In circular, CJP Bandial says observations made by majority beyond matter fixed before three-member bench
ISLAMABAD: The Supreme Court in a circular on Friday “disregarded” a judgment authored by Justice Qazi Faez Isa ordering the postponement of suo motu cases till amendments are made in the Supreme Court Rules 1980 regarding the discretionary powers of the chief justice to form benches.
In its circular, the Chief Justice of Pakistan (CJP) Umar Ata Bandial noted that the observations made by the majority judgment in paras 11 to 22 and 26 to 28 were beyond the matter fixed before the court and “invokes its suo motu jurisdiction”.
Interestingly, the Supreme Court issued the circular hours before a four-member bench was to start hearing the Punjab and Khyber Pakhtunkhwa election delay case.
The circular noted that the “unilateral assumption of judicial power” in such a manner violated the rule laid down by a five-member judgment.
“Such power is to be invoked by the Chief Justice on the recommendation of an Honourable Judge or a learned Bench of the Court on the basis of criteria laid down in Article 184(3) of the Constitution. The said majority judgment therefore disregards binding law laid down by a larger bench of the Court,” read the circular.
“Any observation made in the said judgment, inter alia, for the fixation or otherwise of cases is to be disregarded. Accordingly, a circular be issued by the Registrar stating the foregoing legal position for the information of all concerned,” concluded the circular.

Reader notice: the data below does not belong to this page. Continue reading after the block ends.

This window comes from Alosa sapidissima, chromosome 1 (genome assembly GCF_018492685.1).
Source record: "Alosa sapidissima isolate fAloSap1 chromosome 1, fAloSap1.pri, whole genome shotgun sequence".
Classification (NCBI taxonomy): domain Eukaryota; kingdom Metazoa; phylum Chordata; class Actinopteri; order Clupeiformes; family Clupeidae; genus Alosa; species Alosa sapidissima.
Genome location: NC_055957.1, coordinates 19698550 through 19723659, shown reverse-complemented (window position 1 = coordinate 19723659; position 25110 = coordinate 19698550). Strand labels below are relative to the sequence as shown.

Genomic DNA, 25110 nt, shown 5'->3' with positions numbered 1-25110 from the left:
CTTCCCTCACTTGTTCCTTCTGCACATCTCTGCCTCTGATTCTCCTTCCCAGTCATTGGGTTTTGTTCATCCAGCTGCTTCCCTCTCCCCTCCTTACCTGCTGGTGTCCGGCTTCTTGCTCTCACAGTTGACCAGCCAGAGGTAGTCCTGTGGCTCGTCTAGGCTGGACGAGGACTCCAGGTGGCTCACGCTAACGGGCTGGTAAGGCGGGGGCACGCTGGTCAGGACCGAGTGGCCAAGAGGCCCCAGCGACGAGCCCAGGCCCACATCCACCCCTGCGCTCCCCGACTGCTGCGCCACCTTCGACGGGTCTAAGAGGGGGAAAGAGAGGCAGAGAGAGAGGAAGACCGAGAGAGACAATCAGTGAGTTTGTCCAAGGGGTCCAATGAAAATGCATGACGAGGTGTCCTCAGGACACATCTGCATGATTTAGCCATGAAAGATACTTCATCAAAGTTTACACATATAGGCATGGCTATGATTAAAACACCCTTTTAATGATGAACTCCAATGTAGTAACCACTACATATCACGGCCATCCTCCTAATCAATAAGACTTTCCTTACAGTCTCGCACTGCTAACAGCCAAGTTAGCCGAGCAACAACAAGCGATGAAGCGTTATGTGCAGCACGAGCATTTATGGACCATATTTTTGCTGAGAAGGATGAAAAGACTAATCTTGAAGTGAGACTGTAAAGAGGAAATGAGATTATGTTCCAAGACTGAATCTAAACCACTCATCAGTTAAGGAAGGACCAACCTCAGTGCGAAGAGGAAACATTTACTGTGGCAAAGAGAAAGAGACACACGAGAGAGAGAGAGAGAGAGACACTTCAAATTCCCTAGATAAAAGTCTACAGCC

On Wednesday, a special Supreme Court bench, with a two to one majority, ordered suspending all suo motu cases — under Article 184(3) of the Constitution — until amendments are made to the Supreme Court Rules governing the chief justice's discretionary powers.
The special bench order came on the suo motu case related to examining the award of additional 20 marks to Hafiz-e-Quran candidates applying for enrollment into an MBBS/BDS degree. Justice Qazi Faez Isa led the bench, which comprised Justice Amin-ud-Din Khan and Justice Shahid Waheed.
CJP Bandial had formed the three-member special bench to hear the case, but Justice Isa objected to the constitution of the bench.
Justice Waheed — who also wrote a dissenting note against the order — raised objections and said that "the points raised and discussed in the order were not subject to the case".
The order, penned by Justice Isa, mentioned: "The Supreme Court Rules, 1980 (the Rules) neither permit nor envisage special benches. However, a Special Bench comprising of three Judges’ was constituted to hear this case."
The majority order further said the Supreme Court comprises the CJP and all judges.
"The Constitution does not grant the Chief Justice unilateral and arbitrary power to decide the above matters. With respect, the Chief Justice cannot substitute his personal wisdom with that of the Constitution," the order stated.
Collective determination by the chief justice and the judges of the Supreme Court can also not be assumed by an individual, albeit the chief justice, the order said.